My favorite Apple Sauce recipe

September 26th, 2014

My favorite Apple Sauce recipe!  Hint– they will be in your box SOON!

  • 8-10 of your favorite apples, I like a variety, a few  McIntosh and Cortland
  • 1 sprig of  fresh Rosemary
  • 1 cinnamon stick
  • 1 teaspoon  cinnamon or more to taste
  • 1 cup of  Apple cider

I peel the apples and cook them in the  cider with the cinnamon , the stick and rosemary until the apples are soft. And then in a separate pan, I melt  3 tablespoons of butter  until browned. Pour over finished apple sauce. It is delicious! I like it on its own, or with potato pancakes, pork or pretty much anything you can think of!


Leeks , Beans, and Greens Soup ( with a little Sausage too)

September 26th, 2014

Leeks , Beans, and Greens Soup ( with a little Sausage too)

  • 1 can of Great Northern beans
  • 1 pound Sweet Italian sausage  or Chorizo if you like a spicier flavor
  • 1 cup sliced Leeks cleaned in water and set aside
  • 2 cloves minced Garlic
  • 1/4 to 1/2 teaspoon crushed red pepper flakes
  • 2 tablespoons olive oil
  • 8 cups chicken broth
  • 8 cups chopped Kale
  • 3 medium potatoes, peeled and diced in 3/4 inch cubes
  • salt and black pepper to taste

In a large soup pot saute the leeks, crushed red pepper and garlic in the olive oil until soft.

Slice the baked Italian sausage in 1/2 inch rounds and add to the pot. Saute for about 10 minutes.

Add the chicken broth, and the potatoes. Bring to a boil and then simmer for 15 to 20 minutes.

Add the Kale and the cooked beans, bring back to the boil and simmer until the greens have wilted.

Season to taste with salt and pepper.

I would serve this a loaf of crusty bread to soak up the extra broth!


Whats is in the box- September 24th

September 26th, 2014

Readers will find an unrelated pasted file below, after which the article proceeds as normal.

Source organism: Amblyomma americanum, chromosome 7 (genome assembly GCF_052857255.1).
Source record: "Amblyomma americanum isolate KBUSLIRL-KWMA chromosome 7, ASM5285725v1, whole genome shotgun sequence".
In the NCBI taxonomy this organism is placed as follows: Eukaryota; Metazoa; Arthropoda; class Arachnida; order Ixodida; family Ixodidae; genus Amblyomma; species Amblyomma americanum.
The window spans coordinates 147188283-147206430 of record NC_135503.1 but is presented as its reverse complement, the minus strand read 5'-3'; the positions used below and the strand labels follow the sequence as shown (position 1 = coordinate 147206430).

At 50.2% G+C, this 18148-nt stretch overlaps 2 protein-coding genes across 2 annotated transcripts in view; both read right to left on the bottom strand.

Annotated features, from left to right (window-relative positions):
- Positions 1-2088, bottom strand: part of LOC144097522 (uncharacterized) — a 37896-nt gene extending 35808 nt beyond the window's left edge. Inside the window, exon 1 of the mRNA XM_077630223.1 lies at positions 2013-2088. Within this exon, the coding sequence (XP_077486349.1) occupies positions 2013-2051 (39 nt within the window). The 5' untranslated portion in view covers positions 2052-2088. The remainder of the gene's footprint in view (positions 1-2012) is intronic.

• Kale
  • Cutting Celery
  • Chioggia Beets
  • Easter Egg Radish
  • Winter Squash
  • Cabbage
  • Leeks
  • Bell Peppers

A word on the celery.  This is not your average California Celery.  This Celery has a very strong flavor and probably should be used more for flavoring then eating on its own



Changing colors

September 26th, 2014

Seemingly overnight our hills are full of color.  Bright  red, orange, yellow, and brown, with some green still mixed in.  What a beautiful sight to see and as I drive down Springdale Rd I watch the changing landscape marked by new piles of leaves freshly fallen.  A couple years ago I took a hike through our woods with a friend of mine. As we entered the woods along one of the paths I have constructed we were greeted by one of the most beautiful scenes I have ever experienced.  The day was sunny with a light breeze, the wind was strong enough to cause leaves to fall in masses and between the sunlight and the color of the foliage the woods became this enchanting place.  As we strolled the leaves continued to accumulate  and by the time we exited the forest there were a couple inches of freshly fallen leaves still brightly colored.

When it comes to fall colors every year is different.  This one has all the makings of an excellent year.  Warm and dry days combined with cold crisp nights make for wonderful color.  Other years are damp and dull.  I have also noticed that our trees here in Wisconsin’s mountains turn sooner, we can expect color at least two weeks before other places of the same latitude.  Time to get out the rakes.


Baked Rosemary Beet Chips

September 26th, 2014

Baked Rosemary Beet Chips

5-6 medium beets, rinsed and scrubbed

Olive or canola oil

Sea Salt and Black Pepper

2-3 springs rosemary, roughly chopped

Preheat oven to 375 degrees F and place oven rack in the center of the oven.


Thinly slice beets with a mandolin (or a sharp knife), getting them as consistently thin as possible. They should curl a little when cut. This will ensure even baking and crispiness.

Divide between two baking sheets and spray or very lightly drizzle with olive oil. Add a pinch of salt and the rosemary. Toss to coat, then arrange in a single layer, making sure the slices aren’t touching.

Bake for 15-20 minutes or until crispy and slightly brown. Be sure to watch closely past the 15 minute mark as they can burn quickly. Remove from oven, let cool. Serve with your favorite potato chip dip, guacamole or hummus.

**Cooks note– if your chips are of different sizes or thickness some may cook faster then others and need to be pulled out sooner. It’s worth watching them though– there so delicious and healthy you can eat all of them and not share if you want!!


Fresh Tomatillo Salsa recipe

September 26th, 2014

Fresh Tomatillo Salsa recipe